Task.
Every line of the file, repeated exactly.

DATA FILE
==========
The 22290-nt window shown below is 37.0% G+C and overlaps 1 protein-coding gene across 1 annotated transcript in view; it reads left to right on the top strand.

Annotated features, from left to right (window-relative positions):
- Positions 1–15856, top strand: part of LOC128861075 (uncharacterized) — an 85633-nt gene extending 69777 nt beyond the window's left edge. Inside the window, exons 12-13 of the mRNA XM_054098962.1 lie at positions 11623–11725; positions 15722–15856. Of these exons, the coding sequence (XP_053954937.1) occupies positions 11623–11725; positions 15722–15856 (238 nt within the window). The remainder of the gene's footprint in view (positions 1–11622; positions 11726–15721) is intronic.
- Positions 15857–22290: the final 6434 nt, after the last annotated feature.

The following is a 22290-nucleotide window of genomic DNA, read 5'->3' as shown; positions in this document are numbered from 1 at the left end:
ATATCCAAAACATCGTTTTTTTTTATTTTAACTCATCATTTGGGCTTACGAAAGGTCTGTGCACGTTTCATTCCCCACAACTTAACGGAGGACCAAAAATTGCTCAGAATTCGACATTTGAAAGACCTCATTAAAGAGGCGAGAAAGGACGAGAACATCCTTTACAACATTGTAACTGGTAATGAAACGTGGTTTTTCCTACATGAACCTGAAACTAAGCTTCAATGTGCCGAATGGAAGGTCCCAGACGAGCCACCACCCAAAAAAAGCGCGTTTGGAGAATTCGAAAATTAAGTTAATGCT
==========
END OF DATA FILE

The 22290-nt window shown below is 37.0% G+C and overlaps 1 protein-coding gene across 1 annotated transcript in view; it reads left to right on the top strand.

Annotated features, from left to right (window-relative positions):
- Positions 1–15856, top strand: part of LOC128861075 (uncharacterized) — an 85633-nt gene extending 69777 nt beyond the window's left edge. Inside the window, exons 12-13 of the mRNA XM_054098962.1 lie at positions 11623–11725; positions 15722–15856. Of these exons, the coding sequence (XP_053954937.1) occupies positions 11623–11725; positions 15722–15856 (238 nt within the window). The remainder of the gene's footprint in view (positions 1–11622; positions 11726–15721) is intronic.
- Positions 15857–22290: the final 6434 nt, after the last annotated feature.

The following is a 22290-nucleotide window of genomic DNA, read 5'->3' as shown; positions in this document are numbered from 1 at the left end:
ATATCCAAAACATCGTTTTTTTTTATTTTAACTCATCATTTGGGCTTACGAAAGGTCTGTGCACGTTTCATTCCCCACAACTTAACGGAGGACCAAAAATTGCTCAGAATTCGACATTTGAAAGACCTCATTAAAGAGGCGAGAAAGGACGAGAACATCCTTTACAACATTGTAACTGGTAATGAAACGTGGTTTTTCCTACATGAACCTGAAACTAAGCTTCAATGTGCCGAATGGAAGGTCCCAGACGAGCCACCACCCAAAAAAAGCGCGTTTGGAGAATTCGAAAATTAAGTTAATGCT